Now, the callback never said that it has something to do with "invalidation". Instead, it is about "region changes", which means changes of the region's contents in the Store. This doesn't necessarily happen due to invalidation; it may also happen while evaluating a simple assignment in the program, as we see in the newly added testUpdateField() test. And, as we've seen above, not every "invalidation" changes contents of the region.

Similarly, TK_SuppressEscape would suppress the checkPointerEscape() callback for the region, but will not suppress checkRegionChanges() for that (non-explicit) region.

Therefore we end up in a weird situation when some regions were requested to be invalidated but never were actually invalidated in terms of the Store. It kinda makes sense, but i hate it anyway. The checkRegionChanges() callback is hard to understand and hard to use and too general and has too much stuff stuffed into it. checkPointerEscape is an easier-to-use fork of it, but it doesn't cover the use case of checkers that track objects via regions. I suspect that the right solution here is to start tracking objects as "symbols", i.e., assign a unique opaque ID to every state through which every object in the program goes (regardless of which object it is) and use that as keys in the map. That should remove the stress of dealing with invalidation from C++ checkers that need to track objects opaquely. The problem won't magically disappear, as we still need to identify when exactly does the state change, but an additional level of indirection (Region -> ID -> CheckerState instead of just Region -> CheckerState) allows us to decompose it into smaller parts and de-duplicate some of this work.

But regardless of that, it is still weird that ExplicitRegions is not a sub-set of Regions. We need to either document it or fix it, and for some reason i prefer the latter. In particular, the only checker that actually actively acts upon ExplicitRegions when they're const is RetainCountChecker, but in fact people don't ever use const in stuff that it checks, it just isn't idiomatic.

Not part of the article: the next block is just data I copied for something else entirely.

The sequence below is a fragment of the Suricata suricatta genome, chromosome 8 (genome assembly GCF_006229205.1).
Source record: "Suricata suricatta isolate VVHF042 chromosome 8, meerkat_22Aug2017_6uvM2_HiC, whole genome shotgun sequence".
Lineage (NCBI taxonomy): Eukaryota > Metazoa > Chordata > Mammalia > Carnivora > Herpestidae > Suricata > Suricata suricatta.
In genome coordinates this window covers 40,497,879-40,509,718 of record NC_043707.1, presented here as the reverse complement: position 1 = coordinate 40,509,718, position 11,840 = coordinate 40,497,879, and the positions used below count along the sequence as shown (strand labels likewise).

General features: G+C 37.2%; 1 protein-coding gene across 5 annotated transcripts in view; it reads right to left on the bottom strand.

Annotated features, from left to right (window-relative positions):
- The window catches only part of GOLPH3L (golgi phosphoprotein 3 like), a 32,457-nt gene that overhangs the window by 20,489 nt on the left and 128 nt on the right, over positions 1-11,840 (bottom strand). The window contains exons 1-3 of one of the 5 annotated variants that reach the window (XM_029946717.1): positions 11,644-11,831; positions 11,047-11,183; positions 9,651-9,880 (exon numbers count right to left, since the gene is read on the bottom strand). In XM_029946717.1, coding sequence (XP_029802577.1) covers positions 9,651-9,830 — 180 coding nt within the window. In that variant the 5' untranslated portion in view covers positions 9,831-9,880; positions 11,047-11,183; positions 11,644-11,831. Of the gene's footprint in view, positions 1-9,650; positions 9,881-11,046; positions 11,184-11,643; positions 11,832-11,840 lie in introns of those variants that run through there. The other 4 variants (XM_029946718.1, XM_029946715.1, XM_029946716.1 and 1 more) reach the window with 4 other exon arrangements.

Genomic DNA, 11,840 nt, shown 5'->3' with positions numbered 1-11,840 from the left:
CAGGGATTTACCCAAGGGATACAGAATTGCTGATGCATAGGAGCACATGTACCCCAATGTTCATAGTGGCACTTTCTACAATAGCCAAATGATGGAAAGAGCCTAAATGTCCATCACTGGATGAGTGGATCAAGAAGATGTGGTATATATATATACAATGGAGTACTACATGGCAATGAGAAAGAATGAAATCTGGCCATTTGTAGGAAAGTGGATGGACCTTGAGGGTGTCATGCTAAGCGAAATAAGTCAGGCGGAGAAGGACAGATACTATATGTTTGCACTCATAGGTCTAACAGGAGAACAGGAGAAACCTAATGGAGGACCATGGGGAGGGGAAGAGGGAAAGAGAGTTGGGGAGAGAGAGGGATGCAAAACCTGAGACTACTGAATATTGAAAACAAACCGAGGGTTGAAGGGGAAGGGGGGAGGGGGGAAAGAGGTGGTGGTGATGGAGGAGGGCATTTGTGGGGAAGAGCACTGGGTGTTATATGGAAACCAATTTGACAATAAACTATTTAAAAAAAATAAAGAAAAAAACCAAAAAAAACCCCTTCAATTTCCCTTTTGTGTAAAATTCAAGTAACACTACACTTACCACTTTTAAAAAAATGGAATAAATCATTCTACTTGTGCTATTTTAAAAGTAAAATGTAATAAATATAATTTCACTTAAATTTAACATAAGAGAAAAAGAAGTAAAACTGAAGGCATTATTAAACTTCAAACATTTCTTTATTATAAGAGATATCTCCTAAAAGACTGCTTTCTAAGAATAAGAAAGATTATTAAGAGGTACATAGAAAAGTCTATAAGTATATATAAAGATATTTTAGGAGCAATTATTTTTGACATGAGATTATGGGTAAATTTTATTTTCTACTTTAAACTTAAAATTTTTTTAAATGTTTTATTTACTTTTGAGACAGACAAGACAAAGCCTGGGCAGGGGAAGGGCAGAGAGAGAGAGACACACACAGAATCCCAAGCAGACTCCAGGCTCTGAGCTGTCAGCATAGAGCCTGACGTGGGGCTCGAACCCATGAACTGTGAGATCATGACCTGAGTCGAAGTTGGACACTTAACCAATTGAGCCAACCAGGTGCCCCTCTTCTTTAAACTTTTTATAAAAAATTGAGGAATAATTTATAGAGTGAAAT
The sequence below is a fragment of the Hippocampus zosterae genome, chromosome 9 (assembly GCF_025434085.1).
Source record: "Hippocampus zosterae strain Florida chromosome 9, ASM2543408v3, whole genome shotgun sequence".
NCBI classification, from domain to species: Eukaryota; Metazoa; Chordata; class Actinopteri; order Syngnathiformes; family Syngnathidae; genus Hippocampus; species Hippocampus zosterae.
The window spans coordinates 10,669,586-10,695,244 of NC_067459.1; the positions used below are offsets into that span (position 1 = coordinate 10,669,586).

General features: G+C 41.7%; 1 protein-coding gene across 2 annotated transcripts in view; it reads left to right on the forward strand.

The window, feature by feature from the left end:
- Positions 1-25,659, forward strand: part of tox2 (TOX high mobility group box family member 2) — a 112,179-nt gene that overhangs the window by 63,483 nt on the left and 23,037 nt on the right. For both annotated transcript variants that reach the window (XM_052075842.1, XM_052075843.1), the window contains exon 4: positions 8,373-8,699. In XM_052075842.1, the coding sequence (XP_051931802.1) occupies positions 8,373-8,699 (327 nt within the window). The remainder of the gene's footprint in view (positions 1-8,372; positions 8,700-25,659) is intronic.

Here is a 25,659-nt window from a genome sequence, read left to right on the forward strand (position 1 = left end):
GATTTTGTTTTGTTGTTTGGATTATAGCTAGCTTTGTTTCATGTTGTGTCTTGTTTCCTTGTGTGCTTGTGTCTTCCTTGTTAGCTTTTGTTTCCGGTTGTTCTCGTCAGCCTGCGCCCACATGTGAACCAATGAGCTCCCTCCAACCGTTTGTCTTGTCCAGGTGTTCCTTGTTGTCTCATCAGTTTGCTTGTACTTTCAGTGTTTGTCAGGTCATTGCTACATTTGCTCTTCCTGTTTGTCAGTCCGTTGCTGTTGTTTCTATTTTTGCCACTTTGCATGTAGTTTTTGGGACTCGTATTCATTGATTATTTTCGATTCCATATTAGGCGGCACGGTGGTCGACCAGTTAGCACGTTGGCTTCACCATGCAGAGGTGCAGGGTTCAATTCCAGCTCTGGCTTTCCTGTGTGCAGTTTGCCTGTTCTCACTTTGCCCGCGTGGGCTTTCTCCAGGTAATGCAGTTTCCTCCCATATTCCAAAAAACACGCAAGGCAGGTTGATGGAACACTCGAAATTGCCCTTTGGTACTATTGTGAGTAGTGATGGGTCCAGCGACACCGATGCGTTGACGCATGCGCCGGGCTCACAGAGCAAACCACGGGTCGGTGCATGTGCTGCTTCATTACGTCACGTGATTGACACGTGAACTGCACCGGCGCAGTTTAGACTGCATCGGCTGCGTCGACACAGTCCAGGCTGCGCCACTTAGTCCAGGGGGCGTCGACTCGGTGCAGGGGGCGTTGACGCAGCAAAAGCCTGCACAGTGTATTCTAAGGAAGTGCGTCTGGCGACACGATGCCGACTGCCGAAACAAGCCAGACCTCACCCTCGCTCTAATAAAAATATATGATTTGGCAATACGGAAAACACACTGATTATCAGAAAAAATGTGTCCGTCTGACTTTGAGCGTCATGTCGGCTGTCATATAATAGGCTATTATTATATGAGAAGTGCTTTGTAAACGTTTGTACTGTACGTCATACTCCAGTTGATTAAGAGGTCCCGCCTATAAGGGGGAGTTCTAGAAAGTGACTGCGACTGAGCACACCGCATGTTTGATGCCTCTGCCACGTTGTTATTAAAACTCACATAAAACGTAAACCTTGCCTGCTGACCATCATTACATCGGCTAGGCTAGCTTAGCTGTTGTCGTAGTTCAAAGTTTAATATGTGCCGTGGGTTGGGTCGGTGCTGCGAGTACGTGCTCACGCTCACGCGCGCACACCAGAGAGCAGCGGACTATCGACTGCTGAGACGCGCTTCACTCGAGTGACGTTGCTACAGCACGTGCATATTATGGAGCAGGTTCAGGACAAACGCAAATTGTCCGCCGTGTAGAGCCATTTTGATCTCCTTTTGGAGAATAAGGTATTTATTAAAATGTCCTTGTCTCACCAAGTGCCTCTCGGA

NoQ updated this revision to Diff 176877.Dec 5 2018, 1:59 PM
NoQ marked 5 inline comments as done.

Address comments :)


How about these?



NoQ marked an inline comment as done.Dec 5 2018, 2:02 PM
NoQ added inline comments.

Another funny thing about RegionAndSymbolInvalidationTraits is that it races when the same region is passed both via const pointer and a non-const pointer. The region will be invalidated or not depending on which one goes in first. We really need to fix it.

Szelethus marked an inline comment as done.Dec 6 2018, 8:53 AM
Szelethus added inline comments.

This should be RequestedRegions too then :)


Awesome, thanks! :)


Oh okay! Thanks for the detailed explanation! I share your concern with this being a little messy.

We need to either document it or fix it, and for some reason i prefer the latter.

Me too.

NoQ updated this revision to Diff 177047.Dec 6 2018, 2:14 PM

Fxd :)

NoQ marked an inline comment as done.Dec 6 2018, 2:14 PM
This revision is now accepted and ready to land.Dec 6 2018, 2:30 PM
Szelethus accepted this revision.Dec 6 2018, 2:39 PM
This revision was automatically updated to reflect the committed changes.